1. Establishing positive classroom climate
  2. Building/maintaining rapport with students
  3. Classroom management/discipline
  4. Personal qualities (e.g., creativity)
  5. Using communication/interpersonal skills
  6. Planning/preparing for instruction
  7. Maintaining rapport with parents/community
  8. Using instructional methods/strategies
  9. Building/maintaining rapport with staff
  10. Using instructional skills (e.g., explaining)
  11. Knowledge of subject matter
  12. Using evaluation/assessment procedures
  13. Extracurricular work
  14. Professional development
  15. Knowledge of core curriculum
  16. Record keeping/reporting
  17. Multi-/cross-cultural sensitivity
  18. Using computers/e-mail (Kesten, Lang, Ralph, and Smith (1998, p. 47)

An interesting note about the differences between good female teachers versus good male teachers emerged from a 1993 study by Goodwin and Stevens. Although they found relatively few gender differences between male and female teachers, in general, the findings suggest that female professors might place greater value or importance on, or be more interested in, enhancing students' self-esteem and in encouraging student interaction and participation in class. Female professors also appear to be more interested in seeking "outside" assistance in attempting to improve their teaching; male professors appear to place greater value on students' evaluations than females. However, all professors seem to share similar views about what constitutes "good" teaching, and about the appropriate outcomes of "good" teaching.

In turning to my personal subjective experiences from working in public education for 25 years, I have to agree with the importance of the affective domain as suggested by Woolfolks (2004); Montgomery and Thomas (1998); and especially Ziv (1988). It is my contention that good teaching meets the emotional needs of students initially and is a prerequisite for sound learning. If a student does not feel important, understood, cared for, respected, honored as a human being, and loved by his or her teacher, the full potential for stellar learning will be left in the wake of unfulfilled emotional needs. Patricia Montgomery (Montgomery & Thomas, 1998) sums it up best:

One afternoon as I stood in line at the grocery store, I struck up a conversation with the two children behind me. I told them that I was a college student studying to be a teacher. As we talked, I asked them, `What are the best and worst things a teacher can do?' Sarah said, `The best thing is when the teacher plays music while we work--you know, the kind without words.' She went on to explain, `The worst thing is when she yells at us.' James quickly joined in saying, 'The best thing is when you finish your work and the teacher lets you go outside--you know, when you can just hang out and be free. The worst thing is when she throws things.'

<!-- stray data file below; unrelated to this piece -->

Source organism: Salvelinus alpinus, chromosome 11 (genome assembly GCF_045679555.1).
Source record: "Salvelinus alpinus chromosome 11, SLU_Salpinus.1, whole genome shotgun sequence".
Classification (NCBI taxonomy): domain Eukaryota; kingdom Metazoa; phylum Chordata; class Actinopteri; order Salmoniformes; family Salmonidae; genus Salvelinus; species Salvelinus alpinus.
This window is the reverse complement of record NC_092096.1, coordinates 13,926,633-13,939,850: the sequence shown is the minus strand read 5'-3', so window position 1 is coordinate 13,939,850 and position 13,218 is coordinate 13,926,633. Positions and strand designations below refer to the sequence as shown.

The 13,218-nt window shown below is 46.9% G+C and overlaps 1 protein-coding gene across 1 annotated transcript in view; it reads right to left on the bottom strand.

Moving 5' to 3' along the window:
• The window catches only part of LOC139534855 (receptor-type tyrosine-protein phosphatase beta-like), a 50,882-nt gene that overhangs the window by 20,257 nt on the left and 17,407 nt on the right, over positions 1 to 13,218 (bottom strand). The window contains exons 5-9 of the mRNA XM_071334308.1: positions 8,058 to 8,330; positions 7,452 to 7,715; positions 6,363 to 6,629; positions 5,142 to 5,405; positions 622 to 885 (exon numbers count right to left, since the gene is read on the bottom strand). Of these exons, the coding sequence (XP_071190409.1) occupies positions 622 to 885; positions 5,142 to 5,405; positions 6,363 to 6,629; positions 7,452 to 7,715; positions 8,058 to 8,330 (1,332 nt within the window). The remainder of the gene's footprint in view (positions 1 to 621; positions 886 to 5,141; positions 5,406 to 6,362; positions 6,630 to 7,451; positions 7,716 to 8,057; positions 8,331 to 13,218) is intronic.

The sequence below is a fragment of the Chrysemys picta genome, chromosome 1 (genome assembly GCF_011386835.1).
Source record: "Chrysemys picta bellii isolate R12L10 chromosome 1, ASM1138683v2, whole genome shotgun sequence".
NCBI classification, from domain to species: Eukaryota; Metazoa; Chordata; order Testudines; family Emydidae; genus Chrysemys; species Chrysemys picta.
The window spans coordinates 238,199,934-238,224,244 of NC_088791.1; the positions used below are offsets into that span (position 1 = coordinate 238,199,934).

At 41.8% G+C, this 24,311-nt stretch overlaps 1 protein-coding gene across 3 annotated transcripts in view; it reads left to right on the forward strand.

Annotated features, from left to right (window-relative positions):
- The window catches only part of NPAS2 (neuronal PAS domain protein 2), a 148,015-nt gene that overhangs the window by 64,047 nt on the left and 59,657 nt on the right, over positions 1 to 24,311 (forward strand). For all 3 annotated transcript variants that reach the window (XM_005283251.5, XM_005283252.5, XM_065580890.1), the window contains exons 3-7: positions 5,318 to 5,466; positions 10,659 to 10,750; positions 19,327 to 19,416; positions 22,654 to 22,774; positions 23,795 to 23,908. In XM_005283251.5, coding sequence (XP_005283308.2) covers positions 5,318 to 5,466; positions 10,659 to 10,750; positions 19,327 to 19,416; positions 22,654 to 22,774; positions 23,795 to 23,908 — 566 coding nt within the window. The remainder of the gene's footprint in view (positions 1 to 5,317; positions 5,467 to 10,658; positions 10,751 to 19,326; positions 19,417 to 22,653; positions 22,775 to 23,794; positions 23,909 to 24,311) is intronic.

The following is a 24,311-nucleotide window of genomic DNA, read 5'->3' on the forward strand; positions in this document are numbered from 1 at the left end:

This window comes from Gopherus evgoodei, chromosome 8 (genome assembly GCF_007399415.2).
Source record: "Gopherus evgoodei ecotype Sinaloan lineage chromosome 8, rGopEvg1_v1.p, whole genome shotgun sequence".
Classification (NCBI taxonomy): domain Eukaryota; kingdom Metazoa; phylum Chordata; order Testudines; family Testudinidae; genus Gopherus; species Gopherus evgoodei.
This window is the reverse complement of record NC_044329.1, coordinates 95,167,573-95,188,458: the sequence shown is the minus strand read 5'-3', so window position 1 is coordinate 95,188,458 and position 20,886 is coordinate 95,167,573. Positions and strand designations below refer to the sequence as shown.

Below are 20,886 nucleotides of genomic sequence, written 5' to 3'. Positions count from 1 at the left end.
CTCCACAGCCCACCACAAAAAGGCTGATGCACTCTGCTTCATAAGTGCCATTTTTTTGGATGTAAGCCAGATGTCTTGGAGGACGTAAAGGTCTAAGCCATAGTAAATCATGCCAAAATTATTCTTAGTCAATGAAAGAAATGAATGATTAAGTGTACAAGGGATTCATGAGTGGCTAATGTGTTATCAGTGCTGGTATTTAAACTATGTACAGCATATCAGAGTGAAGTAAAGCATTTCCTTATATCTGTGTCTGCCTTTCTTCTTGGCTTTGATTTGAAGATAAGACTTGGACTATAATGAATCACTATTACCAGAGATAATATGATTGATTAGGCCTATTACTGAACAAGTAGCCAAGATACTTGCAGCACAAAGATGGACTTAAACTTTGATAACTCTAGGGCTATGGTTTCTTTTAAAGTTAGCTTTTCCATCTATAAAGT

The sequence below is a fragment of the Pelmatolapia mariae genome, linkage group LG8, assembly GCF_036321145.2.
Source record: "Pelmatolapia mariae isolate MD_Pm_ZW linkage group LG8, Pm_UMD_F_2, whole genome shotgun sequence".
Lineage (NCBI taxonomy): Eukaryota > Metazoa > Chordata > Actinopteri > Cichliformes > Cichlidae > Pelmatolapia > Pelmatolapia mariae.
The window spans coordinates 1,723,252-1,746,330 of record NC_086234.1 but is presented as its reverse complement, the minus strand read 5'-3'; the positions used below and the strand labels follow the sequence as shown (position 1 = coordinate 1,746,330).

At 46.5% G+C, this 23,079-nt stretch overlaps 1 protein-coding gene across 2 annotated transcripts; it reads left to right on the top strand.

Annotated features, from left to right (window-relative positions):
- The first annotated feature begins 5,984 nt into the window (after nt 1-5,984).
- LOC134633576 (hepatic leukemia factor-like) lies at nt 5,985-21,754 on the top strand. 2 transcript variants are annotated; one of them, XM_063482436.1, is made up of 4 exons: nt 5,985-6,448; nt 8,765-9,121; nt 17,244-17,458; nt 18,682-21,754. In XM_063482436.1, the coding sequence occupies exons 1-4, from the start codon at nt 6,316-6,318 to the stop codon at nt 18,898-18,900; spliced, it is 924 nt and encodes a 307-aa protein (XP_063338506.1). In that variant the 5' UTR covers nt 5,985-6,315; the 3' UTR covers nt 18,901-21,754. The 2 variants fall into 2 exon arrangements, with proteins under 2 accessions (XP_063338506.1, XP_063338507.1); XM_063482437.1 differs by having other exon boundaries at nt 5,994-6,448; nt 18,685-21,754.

Interesting experience, I thought as I walked out of the store. Another child, who had overheard our conversation, stopped me at the door and said, "You know that stuff about yelling, you know what--it hurts my soul."
(p. 372)


Goodwin, L. D. & Stevens, E. A.(1993).The Influence of Gender on University Faculty Members' Perceptions of "Good" Teaching. Journal Title: Journal of Higher Education, 64 (2) 166-172.Ohio State University Press.

International Reading Association (2000). Excellent Reading of Teachers. The Reading Teacher, 54 (2). 235-241. International Reading Association. Inc.

Kesten, C., Lang, H., Ralph, E., & Smith, D. (1998). Hiring New Teachers: What Do School Districts Look For? Journal of Teacher Education, 49 (1) 47-55. Gale Group: Corwin Press, Inc.

Montgomery, P. & Thomas, J. On Becoming a Good Teacher: Reflective Practice with Regard to Children's Voices. Journal of Teacher Education. Volume, 49 (5). 372-381 Gale Group: Corwin Press, Inc

Woolfolk, A. (2004). Educational Psychology. 9th Ed. Boston: Allyn and Bacon.

Ziv, A. (1988). Teaching and Learning with Humor: Experiment and Replication. Journal of Experimental Education, 57 (1) 14-18.

Glenn Schuyler
Walden University Student